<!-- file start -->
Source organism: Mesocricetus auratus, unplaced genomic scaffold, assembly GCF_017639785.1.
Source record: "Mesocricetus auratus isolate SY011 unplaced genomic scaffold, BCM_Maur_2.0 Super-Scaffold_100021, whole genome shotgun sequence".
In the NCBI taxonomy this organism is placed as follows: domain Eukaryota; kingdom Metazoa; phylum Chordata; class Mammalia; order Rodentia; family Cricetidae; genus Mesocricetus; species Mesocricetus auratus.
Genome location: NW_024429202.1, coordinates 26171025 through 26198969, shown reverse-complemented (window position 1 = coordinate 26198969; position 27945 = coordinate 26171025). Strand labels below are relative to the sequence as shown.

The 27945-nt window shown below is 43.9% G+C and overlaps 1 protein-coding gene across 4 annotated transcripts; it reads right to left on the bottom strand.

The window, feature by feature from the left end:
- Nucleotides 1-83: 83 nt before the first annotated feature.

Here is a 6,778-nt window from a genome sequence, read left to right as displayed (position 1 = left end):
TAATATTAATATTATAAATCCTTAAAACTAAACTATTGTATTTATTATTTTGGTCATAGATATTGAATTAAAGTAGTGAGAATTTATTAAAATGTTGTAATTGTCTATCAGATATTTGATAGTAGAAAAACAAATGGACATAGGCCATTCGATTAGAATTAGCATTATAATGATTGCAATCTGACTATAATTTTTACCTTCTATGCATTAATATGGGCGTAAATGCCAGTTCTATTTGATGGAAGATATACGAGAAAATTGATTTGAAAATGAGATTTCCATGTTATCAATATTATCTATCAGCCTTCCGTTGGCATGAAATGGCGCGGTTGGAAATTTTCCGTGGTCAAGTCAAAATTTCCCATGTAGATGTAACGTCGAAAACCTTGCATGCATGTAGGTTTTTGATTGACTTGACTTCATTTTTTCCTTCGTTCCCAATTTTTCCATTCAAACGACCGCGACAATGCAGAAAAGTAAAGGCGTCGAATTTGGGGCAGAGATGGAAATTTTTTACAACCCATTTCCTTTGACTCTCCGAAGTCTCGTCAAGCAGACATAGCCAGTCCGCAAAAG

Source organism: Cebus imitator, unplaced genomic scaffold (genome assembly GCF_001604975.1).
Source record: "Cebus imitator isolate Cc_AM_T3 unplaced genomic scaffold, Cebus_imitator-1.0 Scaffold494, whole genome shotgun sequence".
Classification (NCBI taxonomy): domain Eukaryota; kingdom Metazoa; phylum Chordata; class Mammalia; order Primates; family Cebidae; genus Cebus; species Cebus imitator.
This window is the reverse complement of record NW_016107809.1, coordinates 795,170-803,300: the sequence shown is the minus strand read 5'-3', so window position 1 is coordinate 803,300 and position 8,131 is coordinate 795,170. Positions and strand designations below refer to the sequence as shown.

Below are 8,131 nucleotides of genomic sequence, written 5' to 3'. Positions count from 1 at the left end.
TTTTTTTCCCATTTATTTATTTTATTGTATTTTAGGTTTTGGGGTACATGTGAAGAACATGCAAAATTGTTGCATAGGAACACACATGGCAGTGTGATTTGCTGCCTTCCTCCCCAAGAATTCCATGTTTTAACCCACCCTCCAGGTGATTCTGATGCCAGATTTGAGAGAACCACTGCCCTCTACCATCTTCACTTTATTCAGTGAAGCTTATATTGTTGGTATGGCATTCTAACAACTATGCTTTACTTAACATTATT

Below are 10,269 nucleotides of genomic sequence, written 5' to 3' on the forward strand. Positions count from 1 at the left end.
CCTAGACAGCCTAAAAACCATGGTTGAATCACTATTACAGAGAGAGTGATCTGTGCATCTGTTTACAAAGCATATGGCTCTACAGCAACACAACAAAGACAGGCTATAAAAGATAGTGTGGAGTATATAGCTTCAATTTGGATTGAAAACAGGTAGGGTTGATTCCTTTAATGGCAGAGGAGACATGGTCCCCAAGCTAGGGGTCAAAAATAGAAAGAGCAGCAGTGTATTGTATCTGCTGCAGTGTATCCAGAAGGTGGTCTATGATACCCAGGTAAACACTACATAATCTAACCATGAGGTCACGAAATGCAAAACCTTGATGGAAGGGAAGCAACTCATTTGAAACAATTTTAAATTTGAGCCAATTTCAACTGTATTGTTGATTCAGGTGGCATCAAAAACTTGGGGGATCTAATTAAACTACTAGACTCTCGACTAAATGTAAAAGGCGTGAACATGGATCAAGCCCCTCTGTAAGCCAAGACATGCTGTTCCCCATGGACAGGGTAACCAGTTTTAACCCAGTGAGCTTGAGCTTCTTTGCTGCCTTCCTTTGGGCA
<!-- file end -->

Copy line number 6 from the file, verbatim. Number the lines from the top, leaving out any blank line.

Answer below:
The window, feature by feature from the left end: